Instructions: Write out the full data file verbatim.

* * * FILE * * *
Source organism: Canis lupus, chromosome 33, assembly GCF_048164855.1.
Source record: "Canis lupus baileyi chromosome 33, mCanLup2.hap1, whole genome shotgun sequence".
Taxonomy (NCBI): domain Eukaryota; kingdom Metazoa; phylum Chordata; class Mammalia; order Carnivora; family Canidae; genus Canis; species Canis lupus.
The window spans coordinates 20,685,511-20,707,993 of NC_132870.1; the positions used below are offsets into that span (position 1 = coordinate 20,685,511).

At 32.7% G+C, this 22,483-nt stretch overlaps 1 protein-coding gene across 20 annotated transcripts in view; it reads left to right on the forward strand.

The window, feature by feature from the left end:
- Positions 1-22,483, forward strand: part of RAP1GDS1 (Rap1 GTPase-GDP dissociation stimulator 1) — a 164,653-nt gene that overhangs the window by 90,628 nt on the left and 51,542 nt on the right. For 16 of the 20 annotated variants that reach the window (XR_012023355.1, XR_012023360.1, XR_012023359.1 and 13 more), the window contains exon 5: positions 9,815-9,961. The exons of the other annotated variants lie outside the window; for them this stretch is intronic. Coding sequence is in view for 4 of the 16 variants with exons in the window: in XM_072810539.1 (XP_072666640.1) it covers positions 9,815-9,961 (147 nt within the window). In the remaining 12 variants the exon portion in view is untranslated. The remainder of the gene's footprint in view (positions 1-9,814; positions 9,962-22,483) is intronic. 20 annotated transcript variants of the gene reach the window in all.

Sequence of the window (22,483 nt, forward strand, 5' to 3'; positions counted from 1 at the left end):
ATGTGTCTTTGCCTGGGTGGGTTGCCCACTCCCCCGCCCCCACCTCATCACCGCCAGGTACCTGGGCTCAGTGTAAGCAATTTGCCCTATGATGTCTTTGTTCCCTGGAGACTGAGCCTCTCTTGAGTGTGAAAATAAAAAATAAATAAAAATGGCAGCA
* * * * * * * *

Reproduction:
Source organism: Canis lupus, chromosome 33, assembly GCF_048164855.1.
Source record: "Canis lupus baileyi chromosome 33, mCanLup2.hap1, whole genome shotgun sequence".
Taxonomy (NCBI): domain Eukaryota; kingdom Metazoa; phylum Chordata; class Mammalia; order Carnivora; family Canidae; genus Canis; species Canis lupus.
The window spans coordinates 20,685,511-20,707,993 of NC_132870.1; the positions used below are offsets into that span (position 1 = coordinate 20,685,511).

At 32.7% G+C, this 22,483-nt stretch overlaps 1 protein-coding gene across 20 annotated transcripts in view; it reads left to right on the forward strand.

The window, feature by feature from the left end:
- Positions 1-22,483, forward strand: part of RAP1GDS1 (Rap1 GTPase-GDP dissociation stimulator 1) — a 164,653-nt gene that overhangs the window by 90,628 nt on the left and 51,542 nt on the right. For 16 of the 20 annotated variants that reach the window (XR_012023355.1, XR_012023360.1, XR_012023359.1 and 13 more), the window contains exon 5: positions 9,815-9,961. The exons of the other annotated variants lie outside the window; for them this stretch is intronic. Coding sequence is in view for 4 of the 16 variants with exons in the window: in XM_072810539.1 (XP_072666640.1) it covers positions 9,815-9,961 (147 nt within the window). In the remaining 12 variants the exon portion in view is untranslated. The remainder of the gene's footprint in view (positions 1-9,814; positions 9,962-22,483) is intronic. 20 annotated transcript variants of the gene reach the window in all.

Sequence of the window (22,483 nt, forward strand, 5' to 3'; positions counted from 1 at the left end):
ATGTGTCTTTGCCTGGGTGGGTTGCCCACTCCCCCGCCCCCACCTCATCACCGCCAGGTACCTGGGCTCAGTGTAAGCAATTTGCCCTATGATGTCTTTGTTCCCTGGAGACTGAGCCTCTCTTGAGTGTGAAAATAAAAAATAAATAAAAATGGCAGCA